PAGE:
Enqvist Steals Stockholm

Kelly Osbourne and her brother, Jack, arrive for the British premiere of the film "V for Vendetta" in London's Leicester Square, Wednesday, March 8, 2006.

Thomas Enqvist got off to a dream start in the first set and beat Magnus Gustafsson 6-3, 6-4, 6-2 Sunday to win the all-Swedish final in the Stockholm Open.

It was the third title for the top-seeded Enqvist in the oldest indoor tournament on the tour, just one short of the record held by John McEnroe and Boris Becker.

A native of Stockholm ranked seventh in the world, Enqvist also won the tournament at the Royal Tennis Hall in 1995 and '96. He now is the most successful Swede in the Stockholm Open, having won more titles than Bjorn Borg, Mats Wilander and Stefan Edberg.

"No other Swede won three times, so it's a fantastic feeling," Enqvist said.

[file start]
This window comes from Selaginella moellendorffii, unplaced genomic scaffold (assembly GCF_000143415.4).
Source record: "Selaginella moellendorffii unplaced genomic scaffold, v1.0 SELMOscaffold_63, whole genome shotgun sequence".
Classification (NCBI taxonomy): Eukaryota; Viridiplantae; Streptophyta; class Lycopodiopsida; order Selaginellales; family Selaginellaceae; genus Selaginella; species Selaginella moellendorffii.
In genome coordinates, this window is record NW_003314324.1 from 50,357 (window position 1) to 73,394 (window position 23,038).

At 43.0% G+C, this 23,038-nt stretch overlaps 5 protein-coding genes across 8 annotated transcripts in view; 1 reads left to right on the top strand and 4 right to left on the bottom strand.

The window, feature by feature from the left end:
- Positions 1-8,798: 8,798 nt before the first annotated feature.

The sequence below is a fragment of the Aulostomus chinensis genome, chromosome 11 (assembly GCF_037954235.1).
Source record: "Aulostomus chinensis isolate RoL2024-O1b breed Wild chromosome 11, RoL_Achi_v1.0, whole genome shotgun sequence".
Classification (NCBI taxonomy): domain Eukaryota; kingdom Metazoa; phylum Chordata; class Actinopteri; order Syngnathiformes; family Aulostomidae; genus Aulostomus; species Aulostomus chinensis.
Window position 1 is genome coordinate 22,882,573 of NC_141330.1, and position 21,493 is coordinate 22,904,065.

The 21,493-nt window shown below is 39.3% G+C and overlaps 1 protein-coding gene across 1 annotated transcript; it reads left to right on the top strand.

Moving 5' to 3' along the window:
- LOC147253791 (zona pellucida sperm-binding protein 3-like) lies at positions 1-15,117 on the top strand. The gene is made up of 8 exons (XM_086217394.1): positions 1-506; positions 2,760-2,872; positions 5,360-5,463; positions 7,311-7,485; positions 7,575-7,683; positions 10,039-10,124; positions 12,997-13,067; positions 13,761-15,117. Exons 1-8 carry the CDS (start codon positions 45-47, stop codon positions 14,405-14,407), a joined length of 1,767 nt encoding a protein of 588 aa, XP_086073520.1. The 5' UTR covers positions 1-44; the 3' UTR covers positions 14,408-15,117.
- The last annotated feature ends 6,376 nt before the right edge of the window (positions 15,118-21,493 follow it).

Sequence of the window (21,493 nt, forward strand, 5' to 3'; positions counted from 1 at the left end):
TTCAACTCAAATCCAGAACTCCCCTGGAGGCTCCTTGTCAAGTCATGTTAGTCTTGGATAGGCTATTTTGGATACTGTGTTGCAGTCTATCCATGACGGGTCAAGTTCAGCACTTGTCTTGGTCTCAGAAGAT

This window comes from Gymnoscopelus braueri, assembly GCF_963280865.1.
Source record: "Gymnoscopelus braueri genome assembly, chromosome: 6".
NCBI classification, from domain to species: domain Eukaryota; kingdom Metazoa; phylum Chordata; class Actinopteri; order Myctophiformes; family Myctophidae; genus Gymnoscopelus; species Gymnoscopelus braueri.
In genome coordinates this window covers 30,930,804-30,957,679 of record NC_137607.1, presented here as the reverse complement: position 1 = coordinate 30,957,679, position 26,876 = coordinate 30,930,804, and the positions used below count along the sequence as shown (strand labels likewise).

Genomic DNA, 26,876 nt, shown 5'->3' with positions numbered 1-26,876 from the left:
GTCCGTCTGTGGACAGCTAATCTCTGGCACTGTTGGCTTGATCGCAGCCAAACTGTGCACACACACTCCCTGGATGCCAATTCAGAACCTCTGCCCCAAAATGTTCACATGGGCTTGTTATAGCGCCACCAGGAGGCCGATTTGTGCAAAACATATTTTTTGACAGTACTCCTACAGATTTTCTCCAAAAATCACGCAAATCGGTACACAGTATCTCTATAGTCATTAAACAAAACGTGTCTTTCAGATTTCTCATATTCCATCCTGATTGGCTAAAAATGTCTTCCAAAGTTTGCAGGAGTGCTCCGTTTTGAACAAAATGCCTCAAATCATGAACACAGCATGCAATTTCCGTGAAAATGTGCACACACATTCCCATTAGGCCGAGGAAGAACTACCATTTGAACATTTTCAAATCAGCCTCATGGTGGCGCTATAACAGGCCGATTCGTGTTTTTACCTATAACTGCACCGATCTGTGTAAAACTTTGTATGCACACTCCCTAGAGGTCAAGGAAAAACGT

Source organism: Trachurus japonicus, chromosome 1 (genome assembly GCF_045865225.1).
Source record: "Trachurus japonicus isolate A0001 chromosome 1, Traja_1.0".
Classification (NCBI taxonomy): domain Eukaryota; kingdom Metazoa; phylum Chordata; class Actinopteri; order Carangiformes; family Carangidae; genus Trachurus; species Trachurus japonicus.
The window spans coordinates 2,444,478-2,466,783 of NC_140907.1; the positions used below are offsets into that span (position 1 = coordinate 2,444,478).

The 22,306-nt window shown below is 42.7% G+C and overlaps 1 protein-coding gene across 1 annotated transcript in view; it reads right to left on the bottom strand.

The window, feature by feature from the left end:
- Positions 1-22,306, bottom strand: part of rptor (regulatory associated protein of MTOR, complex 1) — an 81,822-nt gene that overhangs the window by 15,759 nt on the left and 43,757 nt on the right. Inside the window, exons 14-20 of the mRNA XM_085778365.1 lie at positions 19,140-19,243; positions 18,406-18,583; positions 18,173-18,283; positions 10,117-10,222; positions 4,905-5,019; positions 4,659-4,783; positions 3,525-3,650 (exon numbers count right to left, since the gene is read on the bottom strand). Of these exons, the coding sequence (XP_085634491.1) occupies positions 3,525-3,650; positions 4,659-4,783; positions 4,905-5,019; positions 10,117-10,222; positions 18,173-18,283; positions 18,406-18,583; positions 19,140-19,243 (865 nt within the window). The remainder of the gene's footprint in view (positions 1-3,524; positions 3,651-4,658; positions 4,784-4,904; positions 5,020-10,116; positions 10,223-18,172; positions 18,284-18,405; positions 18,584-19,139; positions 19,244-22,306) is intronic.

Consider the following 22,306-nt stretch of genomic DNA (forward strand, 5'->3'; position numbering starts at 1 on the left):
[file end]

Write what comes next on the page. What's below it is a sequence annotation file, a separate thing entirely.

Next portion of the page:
"I played a really good match. I put a lot of pressure on him."

Enqvist dropped only one of the first 13 points in the match, posting two straight love games at the start, then losing the only point with service in game three.

Gustafsson, a losing finalist to Ivan Lendl 10 years ago, never got back in the match after that poor start.

He had the sellout crowd behind him, but it didn't help. He managed to break Enqvist's serve only once, midway through the first set.

Enqvist's third title of the year was worth $112,000. He also won at Adelaide in January before reaching the Australian Open final, his best career Grand Slam showing.

But he didn't make another final until three weeks ago, when he beat Marcelo Rios, Andre Agassi and Richard Krajicek in the final three rounds at Stuttgart, Germany.

"I knew it would be a tough match," Gustafsson said. "He's in such great form. He can beat anyone right now. He proved that in Stuttgart."

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